The evolution of recombination under domestication: a test of two hypotheses

Am Nat. 2004 Jan;163(1):105-12. doi: 10.1086/380606. Epub 2004 Jan 28.

Abstract

The successful domestication of wild plants has been one of the most important human accomplishments of the last 10,000 yr. Though our empirical knowledge of the genetic mechanisms of plant domestication is still relatively limited, there exists a large body of theory that offers a host of hypotheses on the genetics of domestication. Two of these that have not been addressed concern the role of recombination in the process of domestication. The first predicts an increase in recombination rate through domestication, while the second argues that recombination rate should serve as a preadaptation to domestication. This study makes use of data on chiasma frequencies available from almost a century of plant cytogenetical literature to test these two hypotheses. The results support the hypothesis that domestication selects for an increase in recombination, and in rejecting the preadaptation hypothesis, they suggest directions for future research into the possibility of preadaptation to domestication.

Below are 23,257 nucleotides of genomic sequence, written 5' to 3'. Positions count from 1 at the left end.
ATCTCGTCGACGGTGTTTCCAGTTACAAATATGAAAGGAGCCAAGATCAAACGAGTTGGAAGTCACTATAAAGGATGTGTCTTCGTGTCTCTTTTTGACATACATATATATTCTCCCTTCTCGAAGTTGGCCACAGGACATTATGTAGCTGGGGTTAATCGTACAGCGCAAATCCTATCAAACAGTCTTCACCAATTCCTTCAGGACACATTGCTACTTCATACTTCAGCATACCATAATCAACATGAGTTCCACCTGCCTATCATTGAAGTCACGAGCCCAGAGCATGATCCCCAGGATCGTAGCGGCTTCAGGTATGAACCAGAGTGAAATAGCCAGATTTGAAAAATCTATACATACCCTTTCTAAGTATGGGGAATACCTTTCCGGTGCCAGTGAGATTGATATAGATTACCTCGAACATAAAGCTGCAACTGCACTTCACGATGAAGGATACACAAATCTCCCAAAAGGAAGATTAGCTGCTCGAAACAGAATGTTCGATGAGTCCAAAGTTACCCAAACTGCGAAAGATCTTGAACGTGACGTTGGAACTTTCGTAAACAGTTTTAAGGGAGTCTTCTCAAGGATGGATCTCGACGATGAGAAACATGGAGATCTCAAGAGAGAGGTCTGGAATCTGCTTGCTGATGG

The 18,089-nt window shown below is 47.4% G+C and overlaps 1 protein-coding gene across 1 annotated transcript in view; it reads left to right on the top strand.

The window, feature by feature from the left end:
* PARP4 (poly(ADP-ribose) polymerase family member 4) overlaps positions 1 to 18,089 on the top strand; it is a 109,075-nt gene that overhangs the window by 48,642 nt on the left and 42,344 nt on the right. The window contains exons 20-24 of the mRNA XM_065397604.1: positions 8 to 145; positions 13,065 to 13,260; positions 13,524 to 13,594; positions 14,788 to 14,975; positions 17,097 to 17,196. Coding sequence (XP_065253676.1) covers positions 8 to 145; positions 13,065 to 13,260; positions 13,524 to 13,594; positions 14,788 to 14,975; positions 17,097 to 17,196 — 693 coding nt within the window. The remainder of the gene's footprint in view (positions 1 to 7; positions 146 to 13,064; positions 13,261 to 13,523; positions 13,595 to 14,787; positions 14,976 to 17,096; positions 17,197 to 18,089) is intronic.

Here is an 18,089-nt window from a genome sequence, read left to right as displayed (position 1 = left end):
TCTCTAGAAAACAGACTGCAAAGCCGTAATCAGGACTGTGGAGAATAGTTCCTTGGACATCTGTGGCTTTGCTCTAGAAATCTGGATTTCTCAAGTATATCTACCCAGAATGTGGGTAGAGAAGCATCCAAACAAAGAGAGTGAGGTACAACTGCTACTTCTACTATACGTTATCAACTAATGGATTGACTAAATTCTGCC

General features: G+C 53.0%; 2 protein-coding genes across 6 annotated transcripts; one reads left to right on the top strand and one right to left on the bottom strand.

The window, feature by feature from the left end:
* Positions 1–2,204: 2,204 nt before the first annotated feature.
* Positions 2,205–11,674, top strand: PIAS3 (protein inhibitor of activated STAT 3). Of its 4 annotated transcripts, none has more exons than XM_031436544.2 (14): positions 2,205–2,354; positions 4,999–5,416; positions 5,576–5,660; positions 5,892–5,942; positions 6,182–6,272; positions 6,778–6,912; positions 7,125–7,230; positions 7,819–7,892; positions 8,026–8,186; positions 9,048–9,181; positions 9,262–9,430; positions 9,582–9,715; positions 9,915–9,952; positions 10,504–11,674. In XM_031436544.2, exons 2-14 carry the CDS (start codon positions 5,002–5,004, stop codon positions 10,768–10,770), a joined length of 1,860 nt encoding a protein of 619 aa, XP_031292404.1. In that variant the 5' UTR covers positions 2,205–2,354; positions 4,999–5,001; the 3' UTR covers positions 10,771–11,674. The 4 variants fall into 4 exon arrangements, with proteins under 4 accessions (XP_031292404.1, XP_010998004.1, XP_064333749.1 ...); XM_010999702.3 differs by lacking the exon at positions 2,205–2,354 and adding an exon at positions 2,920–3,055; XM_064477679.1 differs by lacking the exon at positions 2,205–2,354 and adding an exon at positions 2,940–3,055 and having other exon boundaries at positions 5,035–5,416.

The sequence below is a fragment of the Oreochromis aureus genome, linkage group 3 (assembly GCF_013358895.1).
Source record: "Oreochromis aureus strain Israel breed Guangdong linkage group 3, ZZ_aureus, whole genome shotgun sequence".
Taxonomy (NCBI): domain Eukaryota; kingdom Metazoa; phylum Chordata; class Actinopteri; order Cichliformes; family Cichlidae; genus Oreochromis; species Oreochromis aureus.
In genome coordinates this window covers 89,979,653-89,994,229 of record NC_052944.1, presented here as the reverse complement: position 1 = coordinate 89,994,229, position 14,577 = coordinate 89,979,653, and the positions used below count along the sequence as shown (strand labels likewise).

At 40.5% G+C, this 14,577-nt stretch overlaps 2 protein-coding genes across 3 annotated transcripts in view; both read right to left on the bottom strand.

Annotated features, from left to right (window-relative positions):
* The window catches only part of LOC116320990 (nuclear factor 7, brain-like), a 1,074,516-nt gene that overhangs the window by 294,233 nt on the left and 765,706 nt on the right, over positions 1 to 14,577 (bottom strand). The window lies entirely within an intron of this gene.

Publication types

  • Comparative Study
  • Meta-Analysis
  • Research Support, Non-U.S. Gov't

MeSH terms

  • Biological Evolution*
  • Chromosomes, Plant / genetics*
  • Plants / genetics*
  • Recombination, Genetic / genetics*
  • Regression Analysis